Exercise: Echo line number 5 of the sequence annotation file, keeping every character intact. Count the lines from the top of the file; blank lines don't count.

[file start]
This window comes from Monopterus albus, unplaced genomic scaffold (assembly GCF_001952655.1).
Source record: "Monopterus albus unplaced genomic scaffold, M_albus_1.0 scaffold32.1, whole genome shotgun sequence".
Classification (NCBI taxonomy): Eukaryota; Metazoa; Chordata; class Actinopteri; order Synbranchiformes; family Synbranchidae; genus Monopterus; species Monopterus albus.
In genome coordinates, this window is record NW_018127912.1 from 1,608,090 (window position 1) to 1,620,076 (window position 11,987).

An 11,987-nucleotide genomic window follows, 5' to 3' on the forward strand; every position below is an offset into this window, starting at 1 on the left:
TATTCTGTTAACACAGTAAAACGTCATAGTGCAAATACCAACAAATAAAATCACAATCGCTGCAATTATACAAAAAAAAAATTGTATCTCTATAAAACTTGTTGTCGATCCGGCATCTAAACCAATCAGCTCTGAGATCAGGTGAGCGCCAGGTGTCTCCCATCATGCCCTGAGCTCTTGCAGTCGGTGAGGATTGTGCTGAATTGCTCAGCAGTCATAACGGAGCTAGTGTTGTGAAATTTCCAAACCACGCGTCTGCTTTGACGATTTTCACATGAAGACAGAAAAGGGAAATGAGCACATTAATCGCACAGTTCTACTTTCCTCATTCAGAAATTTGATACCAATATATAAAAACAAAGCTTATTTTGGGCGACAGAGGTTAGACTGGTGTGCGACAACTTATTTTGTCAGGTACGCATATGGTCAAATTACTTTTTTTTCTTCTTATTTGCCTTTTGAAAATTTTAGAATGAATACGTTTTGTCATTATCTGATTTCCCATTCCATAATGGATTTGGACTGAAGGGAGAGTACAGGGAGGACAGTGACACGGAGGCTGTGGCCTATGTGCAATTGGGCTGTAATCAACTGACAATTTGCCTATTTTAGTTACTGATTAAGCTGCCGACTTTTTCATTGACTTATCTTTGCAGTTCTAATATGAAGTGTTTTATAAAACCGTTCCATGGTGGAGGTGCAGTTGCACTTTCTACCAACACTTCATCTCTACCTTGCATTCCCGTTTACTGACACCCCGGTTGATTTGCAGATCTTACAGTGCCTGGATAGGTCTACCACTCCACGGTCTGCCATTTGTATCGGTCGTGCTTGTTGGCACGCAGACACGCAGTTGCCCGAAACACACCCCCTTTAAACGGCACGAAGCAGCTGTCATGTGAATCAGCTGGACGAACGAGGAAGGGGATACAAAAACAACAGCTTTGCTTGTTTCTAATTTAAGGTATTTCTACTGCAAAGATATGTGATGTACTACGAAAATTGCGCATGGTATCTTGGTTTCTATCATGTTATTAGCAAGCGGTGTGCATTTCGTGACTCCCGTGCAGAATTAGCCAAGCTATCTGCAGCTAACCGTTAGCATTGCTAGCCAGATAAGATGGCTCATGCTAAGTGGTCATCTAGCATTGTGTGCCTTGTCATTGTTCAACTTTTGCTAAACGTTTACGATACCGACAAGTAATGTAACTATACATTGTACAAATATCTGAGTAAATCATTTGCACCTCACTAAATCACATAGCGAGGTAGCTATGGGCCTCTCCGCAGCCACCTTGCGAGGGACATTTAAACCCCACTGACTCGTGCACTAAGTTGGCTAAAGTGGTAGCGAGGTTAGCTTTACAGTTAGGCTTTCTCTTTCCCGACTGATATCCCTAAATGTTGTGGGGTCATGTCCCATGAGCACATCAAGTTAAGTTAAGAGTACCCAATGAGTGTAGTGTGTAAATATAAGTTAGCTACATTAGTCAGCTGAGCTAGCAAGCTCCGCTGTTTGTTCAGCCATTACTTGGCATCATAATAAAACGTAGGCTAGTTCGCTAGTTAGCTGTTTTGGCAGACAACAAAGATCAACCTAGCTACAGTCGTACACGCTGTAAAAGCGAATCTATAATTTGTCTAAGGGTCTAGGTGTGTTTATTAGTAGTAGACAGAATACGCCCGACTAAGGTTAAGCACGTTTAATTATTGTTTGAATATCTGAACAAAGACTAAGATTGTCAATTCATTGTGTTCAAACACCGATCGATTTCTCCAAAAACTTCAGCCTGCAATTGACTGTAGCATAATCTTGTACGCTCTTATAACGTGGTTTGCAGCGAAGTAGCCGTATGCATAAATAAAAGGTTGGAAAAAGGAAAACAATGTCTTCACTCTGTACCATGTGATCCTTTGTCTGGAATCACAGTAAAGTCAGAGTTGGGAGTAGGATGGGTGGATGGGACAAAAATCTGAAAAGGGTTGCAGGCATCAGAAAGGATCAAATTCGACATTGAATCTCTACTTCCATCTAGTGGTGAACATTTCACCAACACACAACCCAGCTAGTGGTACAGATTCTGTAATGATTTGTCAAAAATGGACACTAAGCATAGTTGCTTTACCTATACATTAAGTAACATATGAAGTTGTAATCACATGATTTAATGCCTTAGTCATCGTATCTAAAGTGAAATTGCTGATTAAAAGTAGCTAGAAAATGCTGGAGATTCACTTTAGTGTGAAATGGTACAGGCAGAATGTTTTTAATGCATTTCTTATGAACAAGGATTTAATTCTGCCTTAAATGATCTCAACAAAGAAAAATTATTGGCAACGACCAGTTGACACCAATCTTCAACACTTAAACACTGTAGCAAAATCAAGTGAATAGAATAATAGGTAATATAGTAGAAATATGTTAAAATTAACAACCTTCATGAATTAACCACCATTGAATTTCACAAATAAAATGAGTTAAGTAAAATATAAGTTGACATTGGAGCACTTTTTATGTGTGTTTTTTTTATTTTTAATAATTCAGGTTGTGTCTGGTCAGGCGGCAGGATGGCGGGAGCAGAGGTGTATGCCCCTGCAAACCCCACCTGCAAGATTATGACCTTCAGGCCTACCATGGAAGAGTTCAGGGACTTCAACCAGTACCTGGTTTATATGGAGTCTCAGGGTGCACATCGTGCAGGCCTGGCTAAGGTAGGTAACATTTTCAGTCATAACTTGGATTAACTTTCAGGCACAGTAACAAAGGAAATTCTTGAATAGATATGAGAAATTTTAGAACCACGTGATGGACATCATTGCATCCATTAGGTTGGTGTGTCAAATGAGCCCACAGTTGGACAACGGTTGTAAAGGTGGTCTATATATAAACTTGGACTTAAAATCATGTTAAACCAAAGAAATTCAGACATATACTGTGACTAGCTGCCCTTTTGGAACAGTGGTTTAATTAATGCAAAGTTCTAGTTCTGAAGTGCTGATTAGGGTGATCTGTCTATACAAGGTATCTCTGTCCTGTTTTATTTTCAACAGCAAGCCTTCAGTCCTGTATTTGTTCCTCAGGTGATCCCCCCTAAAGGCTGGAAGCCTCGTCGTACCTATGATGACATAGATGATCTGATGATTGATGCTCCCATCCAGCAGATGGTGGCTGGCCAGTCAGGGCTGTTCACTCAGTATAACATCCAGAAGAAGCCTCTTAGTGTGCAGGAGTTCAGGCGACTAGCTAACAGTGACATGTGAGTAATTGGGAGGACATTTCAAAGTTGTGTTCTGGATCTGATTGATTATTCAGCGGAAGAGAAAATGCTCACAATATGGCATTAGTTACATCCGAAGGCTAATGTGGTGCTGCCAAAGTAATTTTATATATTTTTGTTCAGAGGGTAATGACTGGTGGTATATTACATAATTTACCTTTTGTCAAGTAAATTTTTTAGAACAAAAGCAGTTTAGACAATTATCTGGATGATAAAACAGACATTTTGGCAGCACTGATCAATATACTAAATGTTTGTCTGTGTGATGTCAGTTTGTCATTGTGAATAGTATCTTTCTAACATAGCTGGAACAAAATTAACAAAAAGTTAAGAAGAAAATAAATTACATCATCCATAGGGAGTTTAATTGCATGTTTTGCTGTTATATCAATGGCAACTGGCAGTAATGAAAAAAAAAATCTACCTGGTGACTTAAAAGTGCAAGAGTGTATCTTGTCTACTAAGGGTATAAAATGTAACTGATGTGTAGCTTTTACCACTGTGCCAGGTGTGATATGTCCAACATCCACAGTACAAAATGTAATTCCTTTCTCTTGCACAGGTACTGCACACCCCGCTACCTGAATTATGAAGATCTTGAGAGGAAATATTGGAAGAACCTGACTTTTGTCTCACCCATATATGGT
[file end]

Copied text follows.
An 11,987-nucleotide genomic window follows, 5' to 3' on the forward strand; every position below is an offset into this window, starting at 1 on the left: